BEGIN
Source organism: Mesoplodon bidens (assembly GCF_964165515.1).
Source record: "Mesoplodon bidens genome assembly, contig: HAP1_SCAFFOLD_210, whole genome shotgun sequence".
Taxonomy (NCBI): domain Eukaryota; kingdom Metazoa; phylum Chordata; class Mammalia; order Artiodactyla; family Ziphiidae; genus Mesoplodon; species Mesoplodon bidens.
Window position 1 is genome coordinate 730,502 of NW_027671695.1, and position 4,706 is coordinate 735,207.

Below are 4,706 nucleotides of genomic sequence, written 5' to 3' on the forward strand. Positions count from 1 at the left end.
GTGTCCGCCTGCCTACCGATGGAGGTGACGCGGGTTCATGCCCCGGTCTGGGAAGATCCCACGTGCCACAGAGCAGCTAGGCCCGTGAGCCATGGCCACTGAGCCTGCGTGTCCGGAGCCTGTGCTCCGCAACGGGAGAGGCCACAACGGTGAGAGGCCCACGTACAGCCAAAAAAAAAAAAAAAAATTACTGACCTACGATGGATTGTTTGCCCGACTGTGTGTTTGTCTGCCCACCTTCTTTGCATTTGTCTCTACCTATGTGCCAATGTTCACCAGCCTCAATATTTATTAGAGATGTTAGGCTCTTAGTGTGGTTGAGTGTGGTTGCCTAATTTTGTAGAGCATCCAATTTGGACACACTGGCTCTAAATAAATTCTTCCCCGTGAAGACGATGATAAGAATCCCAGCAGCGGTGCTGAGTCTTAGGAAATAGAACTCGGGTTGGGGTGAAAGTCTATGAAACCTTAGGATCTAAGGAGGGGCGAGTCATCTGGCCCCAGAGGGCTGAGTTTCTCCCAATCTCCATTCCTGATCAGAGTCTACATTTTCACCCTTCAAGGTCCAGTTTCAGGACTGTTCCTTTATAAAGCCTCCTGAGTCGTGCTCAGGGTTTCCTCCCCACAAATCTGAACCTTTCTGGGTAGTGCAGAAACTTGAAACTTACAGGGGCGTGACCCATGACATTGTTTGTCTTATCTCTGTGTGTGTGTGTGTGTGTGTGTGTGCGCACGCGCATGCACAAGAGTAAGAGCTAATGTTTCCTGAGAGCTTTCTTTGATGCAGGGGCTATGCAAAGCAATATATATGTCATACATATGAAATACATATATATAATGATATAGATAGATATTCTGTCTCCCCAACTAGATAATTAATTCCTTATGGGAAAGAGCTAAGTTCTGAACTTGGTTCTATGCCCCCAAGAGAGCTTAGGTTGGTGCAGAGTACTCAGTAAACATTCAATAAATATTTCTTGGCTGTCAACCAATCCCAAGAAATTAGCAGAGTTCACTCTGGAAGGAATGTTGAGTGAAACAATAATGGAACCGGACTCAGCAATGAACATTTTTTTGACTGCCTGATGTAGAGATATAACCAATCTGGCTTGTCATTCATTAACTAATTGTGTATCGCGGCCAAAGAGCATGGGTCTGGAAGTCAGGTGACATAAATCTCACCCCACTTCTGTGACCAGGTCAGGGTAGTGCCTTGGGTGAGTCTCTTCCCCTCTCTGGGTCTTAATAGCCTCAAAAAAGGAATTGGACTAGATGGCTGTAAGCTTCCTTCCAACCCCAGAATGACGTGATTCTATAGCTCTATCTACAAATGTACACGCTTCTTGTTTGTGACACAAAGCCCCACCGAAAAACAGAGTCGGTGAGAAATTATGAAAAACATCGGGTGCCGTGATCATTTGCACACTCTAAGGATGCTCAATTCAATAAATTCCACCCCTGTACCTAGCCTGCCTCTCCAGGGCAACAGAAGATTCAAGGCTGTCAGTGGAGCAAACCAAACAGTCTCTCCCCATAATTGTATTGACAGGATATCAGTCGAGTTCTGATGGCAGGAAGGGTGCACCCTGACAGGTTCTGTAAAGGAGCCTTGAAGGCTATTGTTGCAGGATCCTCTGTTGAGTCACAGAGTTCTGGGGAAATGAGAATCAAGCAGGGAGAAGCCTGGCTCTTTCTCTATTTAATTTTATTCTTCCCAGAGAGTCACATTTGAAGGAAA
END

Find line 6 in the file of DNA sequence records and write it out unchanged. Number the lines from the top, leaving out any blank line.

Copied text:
GTGTCCGCCTGCCTACCGATGGAGGTGACGCGGGTTCATGCCCCGGTCTGGGAAGATCCCACGTGCCACAGAGCAGCTAGGCCCGTGAGCCATGGCCACTGAGCCTGCGTGTCCGGAGCCTGTGCTCCGCAACGGGAGAGGCCACAACGGTGAGAGGCCCACGTACAGCCAAAAAAAAAAAAAAAAATTACTGACCTACGATGGATTGTTTGCCCGACTGTGTGTTTGTCTGCCCACCTTCTTTGCATTTGTCTCTACCTATGTGCCAATGTTCACCAGCCTCAATATTTATTAGAGATGTTAGGCTCTTAGTGTGGTTGAGTGTGGTTGCCTAATTTTGTAGAGCATCCAATTTGGACACACTGGCTCTAAATAAATTCTTCCCCGTGAAGACGATGATAAGAATCCCAGCAGCGGTGCTGAGTCTTAGGAAATAGAACTCGGGTTGGGGTGAAAGTCTATGAAACCTTAGGATCTAAGGAGGGGCGAGTCATCTGGCCCCAGAGGGCTGAGTTTCTCCCAATCTCCATTCCTGATCAGAGTCTACATTTTCACCCTTCAAGGTCCAGTTTCAGGACTGTTCCTTTATAAAGCCTCCTGAGTCGTGCTCAGGGTTTCCTCCCCACAAATCTGAACCTTTCTGGGTAGTGCAGAAACTTGAAACTTACAGGGGCGTGACCCATGACATTGTTTGTCTTATCTCTGTGTGTGTGTGTGTGTGTGTGTGTGCGCACGCGCATGCACAAGAGTAAGAGCTAATGTTTCCTGAGAGCTTTCTTTGATGCAGGGGCTATGCAAAGCAATATATATGTCATACATATGAAATACATATATATAATGATATAGATAGATATTCTGTCTCCCCAACTAGATAATTAATTCCTTATGGGAAAGAGCTAAGTTCTGAACTTGGTTCTATGCCCCCAAGAGAGCTTAGGTTGGTGCAGAGTACTCAGTAAACATTCAATAAATATTTCTTGGCTGTCAACCAATCCCAAGAAATTAGCAGAGTTCACTCTGGAAGGAATGTTGAGTGAAACAATAATGGAACCGGACTCAGCAATGAACATTTTTTTGACTGCCTGATGTAGAGATATAACCAATCTGGCTTGTCATTCATTAACTAATTGTGTATCGCGGCCAAAGAGCATGGGTCTGGAAGTCAGGTGACATAAATCTCACCCCACTTCTGTGACCAGGTCAGGGTAGTGCCTTGGGTGAGTCTCTTCCCCTCTCTGGGTCTTAATAGCCTCAAAAAAGGAATTGGACTAGATGGCTGTAAGCTTCCTTCCAACCCCAGAATGACGTGATTCTATAGCTCTATCTACAAATGTACACGCTTCTTGTTTGTGACACAAAGCCCCACCGAAAAACAGAGTCGGTGAGAAATTATGAAAAACATCGGGTGCCGTGATCATTTGCACACTCTAAGGATGCTCAATTCAATAAATTCCACCCCTGTACCTAGCCTGCCTCTCCAGGGCAACAGAAGATTCAAGGCTGTCAGTGGAGCAAACCAAACAGTCTCTCCCCATAATTGTATTGACAGGATATCAGTCGAGTTCTGATGGCAGGAAGGGTGCACCCTGACAGGTTCTGTAAAGGAGCCTTGAAGGCTATTGTTGCAGGATCCTCTGTTGAGTCACAGAGTTCTGGGGAAATGAGAATCAAGCAGGGAGAAGCCTGGCTCTTTCTCTATTTAATTTTATTCTTCCCAGAGAGTCACATTTGAAGGAAA